By William James
LONDON (Reuters) - Britain and India announced 1 billion pounds ($1.39 billion) of private-sector investment and committed to seek a free trade deal as Prime Minister Boris Johnson hailed a new era in bilateral relations on Tuesday.
Johnson held a virtual meeting with Indian Prime Minister Narendra Modi, replacing a trade visit he had to cancel last month due to surging COVID-19 cases in India.
Britain, the world's fifth largest economy, sees closer ties with India, the sixth biggest, as a key pillar of its post-Brexit push to seek trade and influence in the Indo-Pacific region and address growing Chinese dominance.
"The agreements we have made today mark the beginning of a new era in the UK-India relationship,” Johnson said in a statement. “The UK and India share many fundamental values... There is a living bridge uniting the people of our countries."
India won independence from former colonial power Britain in 1947 and the two countries retain deep ties, with more than a million Britons claiming Indian origin.
The British government set out 533 million pounds of Indian investment into Britain, including 240 million by the Serum Institute for its vaccines and sales business, and 446 million pounds of export deals for British businesses.
A pact on migration sought to address friction between the two allies, in which Britain says there are too many Indians living illegally in Britain, and India says tens of thousands who come to Britain to study are denied job opportunities.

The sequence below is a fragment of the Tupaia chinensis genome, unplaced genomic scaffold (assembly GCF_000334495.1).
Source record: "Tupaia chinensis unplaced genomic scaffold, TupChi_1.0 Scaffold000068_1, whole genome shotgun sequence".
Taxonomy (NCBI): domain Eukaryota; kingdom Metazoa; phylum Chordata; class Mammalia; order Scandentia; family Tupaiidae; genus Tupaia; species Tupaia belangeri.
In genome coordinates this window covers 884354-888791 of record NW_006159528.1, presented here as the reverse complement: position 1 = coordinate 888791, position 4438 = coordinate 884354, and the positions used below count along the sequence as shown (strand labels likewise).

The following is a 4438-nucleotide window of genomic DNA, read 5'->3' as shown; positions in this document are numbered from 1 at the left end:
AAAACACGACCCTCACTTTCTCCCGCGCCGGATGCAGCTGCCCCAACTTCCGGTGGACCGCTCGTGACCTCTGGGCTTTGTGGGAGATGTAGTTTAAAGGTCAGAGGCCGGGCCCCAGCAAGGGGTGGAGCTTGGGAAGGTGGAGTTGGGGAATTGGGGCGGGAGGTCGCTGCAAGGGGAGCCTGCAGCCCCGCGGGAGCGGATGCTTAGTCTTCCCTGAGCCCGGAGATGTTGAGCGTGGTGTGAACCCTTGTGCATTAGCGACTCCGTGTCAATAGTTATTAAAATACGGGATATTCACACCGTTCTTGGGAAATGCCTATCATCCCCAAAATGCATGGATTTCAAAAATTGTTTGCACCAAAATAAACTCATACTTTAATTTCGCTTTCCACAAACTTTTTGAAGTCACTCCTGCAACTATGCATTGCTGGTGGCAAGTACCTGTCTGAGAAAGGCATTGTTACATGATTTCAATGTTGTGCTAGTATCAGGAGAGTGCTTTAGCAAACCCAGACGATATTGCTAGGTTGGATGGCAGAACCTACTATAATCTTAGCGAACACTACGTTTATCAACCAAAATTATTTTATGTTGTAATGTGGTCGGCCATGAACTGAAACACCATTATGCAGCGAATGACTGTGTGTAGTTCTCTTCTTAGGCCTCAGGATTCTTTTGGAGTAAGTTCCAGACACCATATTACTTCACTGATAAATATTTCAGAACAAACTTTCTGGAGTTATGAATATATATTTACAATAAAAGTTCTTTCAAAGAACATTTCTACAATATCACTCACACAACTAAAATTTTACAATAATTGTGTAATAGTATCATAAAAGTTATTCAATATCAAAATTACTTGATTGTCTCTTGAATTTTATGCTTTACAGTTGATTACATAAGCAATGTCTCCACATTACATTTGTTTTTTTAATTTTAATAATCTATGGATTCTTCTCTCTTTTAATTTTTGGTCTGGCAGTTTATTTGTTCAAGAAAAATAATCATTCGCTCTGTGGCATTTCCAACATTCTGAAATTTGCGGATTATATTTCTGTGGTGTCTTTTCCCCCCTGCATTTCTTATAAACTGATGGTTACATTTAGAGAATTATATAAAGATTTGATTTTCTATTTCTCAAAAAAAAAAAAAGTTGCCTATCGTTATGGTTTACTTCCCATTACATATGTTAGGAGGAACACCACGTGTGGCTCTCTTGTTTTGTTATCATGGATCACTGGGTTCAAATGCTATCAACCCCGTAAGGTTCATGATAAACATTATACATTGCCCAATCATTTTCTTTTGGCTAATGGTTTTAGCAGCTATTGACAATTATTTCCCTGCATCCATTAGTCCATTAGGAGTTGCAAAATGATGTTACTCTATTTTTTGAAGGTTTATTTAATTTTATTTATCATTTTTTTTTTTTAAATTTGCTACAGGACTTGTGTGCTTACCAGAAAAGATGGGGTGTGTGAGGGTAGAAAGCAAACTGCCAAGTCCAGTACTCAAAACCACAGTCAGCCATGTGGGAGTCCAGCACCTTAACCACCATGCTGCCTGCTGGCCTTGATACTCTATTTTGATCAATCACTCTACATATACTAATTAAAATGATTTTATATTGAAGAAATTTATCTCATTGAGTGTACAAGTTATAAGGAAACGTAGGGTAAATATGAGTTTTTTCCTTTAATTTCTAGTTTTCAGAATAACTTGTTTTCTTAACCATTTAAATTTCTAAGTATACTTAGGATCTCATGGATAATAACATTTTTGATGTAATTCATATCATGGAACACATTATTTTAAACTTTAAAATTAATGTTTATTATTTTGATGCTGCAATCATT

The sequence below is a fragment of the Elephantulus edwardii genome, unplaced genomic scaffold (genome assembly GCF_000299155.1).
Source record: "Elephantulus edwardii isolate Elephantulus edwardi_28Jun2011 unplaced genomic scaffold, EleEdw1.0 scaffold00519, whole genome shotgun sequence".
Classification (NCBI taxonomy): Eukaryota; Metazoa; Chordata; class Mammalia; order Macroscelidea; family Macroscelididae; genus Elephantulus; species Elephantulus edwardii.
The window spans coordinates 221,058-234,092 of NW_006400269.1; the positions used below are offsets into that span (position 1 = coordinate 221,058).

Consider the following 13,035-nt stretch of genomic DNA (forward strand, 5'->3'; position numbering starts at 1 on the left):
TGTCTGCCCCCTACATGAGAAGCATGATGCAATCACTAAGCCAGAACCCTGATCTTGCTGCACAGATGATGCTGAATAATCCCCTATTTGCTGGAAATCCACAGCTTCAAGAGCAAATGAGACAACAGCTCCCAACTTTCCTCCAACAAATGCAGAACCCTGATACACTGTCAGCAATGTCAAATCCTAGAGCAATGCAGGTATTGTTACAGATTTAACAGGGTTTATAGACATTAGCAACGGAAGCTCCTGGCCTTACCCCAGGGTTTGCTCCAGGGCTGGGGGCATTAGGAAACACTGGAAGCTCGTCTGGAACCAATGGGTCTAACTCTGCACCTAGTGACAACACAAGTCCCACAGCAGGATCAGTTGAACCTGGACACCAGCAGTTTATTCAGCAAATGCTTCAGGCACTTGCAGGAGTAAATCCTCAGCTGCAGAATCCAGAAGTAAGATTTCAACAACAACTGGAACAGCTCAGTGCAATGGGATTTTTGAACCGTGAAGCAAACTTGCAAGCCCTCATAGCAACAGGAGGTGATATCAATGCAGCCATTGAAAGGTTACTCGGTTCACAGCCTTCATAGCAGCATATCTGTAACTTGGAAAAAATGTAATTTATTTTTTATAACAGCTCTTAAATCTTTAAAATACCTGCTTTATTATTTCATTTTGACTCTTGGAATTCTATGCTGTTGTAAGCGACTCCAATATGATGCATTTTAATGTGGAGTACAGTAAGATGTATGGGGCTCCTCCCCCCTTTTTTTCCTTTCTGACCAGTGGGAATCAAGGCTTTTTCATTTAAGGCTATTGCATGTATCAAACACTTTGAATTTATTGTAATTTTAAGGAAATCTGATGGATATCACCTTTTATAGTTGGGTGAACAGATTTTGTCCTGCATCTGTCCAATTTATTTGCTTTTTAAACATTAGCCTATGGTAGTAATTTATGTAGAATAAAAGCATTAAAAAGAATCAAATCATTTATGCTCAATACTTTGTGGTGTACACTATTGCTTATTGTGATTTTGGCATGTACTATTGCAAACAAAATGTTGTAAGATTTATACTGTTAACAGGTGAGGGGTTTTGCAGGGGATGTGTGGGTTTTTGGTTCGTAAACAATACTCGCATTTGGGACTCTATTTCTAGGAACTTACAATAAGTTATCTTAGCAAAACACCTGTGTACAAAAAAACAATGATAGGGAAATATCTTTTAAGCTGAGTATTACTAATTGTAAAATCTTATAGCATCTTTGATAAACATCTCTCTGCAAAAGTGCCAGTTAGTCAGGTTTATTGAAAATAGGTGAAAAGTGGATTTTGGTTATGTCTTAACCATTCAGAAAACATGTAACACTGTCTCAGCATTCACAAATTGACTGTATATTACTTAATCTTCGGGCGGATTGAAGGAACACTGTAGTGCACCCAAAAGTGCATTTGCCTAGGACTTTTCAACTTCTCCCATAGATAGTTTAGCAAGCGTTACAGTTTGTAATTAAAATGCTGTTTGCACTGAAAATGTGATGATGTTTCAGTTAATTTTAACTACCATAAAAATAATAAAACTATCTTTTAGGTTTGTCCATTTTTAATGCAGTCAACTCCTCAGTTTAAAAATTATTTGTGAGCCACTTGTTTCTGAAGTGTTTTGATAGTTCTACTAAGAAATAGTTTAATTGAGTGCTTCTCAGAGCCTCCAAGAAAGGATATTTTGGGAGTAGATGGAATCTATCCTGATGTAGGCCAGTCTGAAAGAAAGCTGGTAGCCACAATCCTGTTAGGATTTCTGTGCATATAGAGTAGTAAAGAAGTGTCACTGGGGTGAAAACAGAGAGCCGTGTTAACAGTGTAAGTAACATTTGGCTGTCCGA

That deal will provide enhanced employment prospects for 3,000 young Indian professionals annually, in return for India agreeing to take back any of its citizens who are living illegally in the UK.
The two countries also announced agreements on climate change, technology and pharmaceuticals.
TRADE AND JOBS
The investment announcement came alongside an "Enhanced Trade Partnership" agreement, and both sides committed to begin full trade talks in the autumn with the ambition to double existing bilateral trade by 2030.
The partnership deal will lift export barriers on goods ranging from British apples to medical devices, and open up India's legal services sector to UK firms. In return Britain agreed to improve access to its fisheries and nursing sectors.
The challenges of reaching a trade agreement were underlined by separate news on Tuesday that the EU and India had agreed to restart trade talks which have been stalled since 2013.
Some of the investments announced by Britain on Tuesday had already been made public. British estimates combined with data from the firms involved showed the deals would create more than 6,500 jobs in Britain.
($1 = 0.7201 pounds)
(Reporting by William James in London and Alasdair Pal in New Delhi; Editing by Kirsten Donovan and Mark Heinrich)